Asia 2017Video Coverage

Martin Macmillan: Finding the Mobile Lifetime Value | Casual Connect Video

June 13, 2017 — by David Radd


Asia 2017Video Coverage

Martin Macmillan: Finding the Mobile Lifetime Value | Casual Connect Video

June 13, 2017 — by David Radd

Our business model is in the provision of capital. - Martin MacmillanClick To Tweet

Does paid marketing make sense in scaling your game? In a talk at Casual Connect Asia, Martin Macmillan (CEO of Pollen Velocity Capital) called How to Scale Your Game: Understanding the Metrics and How to Act on Them, Martin explained exactly that. He advised, “Here is a bit of marketing 101: unless you have figured out a way to spend profitably, you shouldn’t spend at all because mathematically you’re setting out to lose money.” First and foremost, possessing a good understanding of LTV is a must. Then you need to understand if the unit economics work in order to use paid UA as a viable marketing channel. To learn more about what your game’s metrics can tell you and how to finance growth, tune in to Martin’s full session below.


Martin Macmillan is the CEO of Pollen Velocity Capital. He previously worked at UBS, where he explored the arena of early ecommerce.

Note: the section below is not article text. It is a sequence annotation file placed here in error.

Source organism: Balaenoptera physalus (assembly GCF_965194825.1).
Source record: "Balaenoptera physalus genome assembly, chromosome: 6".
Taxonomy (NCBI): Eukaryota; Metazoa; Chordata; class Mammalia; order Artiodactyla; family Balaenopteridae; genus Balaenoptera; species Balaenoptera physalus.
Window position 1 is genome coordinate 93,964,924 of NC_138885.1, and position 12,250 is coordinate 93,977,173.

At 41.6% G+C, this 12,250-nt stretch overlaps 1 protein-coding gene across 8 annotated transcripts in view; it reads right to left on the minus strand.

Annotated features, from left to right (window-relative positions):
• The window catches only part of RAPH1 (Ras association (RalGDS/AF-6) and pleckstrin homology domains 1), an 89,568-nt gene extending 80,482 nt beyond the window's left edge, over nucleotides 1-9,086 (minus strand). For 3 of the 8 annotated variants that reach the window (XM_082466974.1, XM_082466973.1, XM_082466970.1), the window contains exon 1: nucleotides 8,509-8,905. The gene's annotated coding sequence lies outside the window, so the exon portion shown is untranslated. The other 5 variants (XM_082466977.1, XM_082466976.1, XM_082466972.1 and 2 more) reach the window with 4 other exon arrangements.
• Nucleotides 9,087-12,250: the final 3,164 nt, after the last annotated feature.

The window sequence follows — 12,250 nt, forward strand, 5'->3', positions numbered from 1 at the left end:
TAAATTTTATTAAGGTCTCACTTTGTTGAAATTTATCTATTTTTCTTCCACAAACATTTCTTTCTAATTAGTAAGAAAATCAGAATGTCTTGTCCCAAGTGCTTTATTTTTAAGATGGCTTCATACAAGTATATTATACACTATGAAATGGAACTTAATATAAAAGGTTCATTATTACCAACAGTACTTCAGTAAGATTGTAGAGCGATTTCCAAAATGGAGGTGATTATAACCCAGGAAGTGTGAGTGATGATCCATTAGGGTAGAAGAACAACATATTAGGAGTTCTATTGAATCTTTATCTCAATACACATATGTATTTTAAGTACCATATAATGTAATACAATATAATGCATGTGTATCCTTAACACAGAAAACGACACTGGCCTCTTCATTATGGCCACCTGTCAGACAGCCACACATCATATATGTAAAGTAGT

“That the intersection of technology and financial markets fascinated me, and by the time I left my fixed income trading position in 2000, it seemed obvious how tech was going to disrupt financial services,” said Martin. “That was when I left to start my first company in financial technology.”

Martin feels that Lifetime Value (LTV) can be a more important statistic that the more often cited cost per install (CPI). Ultimately, though, he says it is important to understand both.

“Unit economics in mobile acquisition boils down to a very simple question – how much does it cost you to acquire a user for your game, and how much revenue to expect to make from that user over time,” he said. “Install costs (CPI) are readily available as it’s what an ad network will charge you to buy an install. Lifetime Value (LTV) is much harder to calculate, especially for freemium games, is much harder to model out the numbers – you have to step back and look at a cohort of acquired users and see how they behave over time. Unless both CPI and LTV are understood, its impossible to know whether a paid user acquisition strategy can work or not, so it’s critical that developers spend time to understand LTV.”

App Store Payment Delay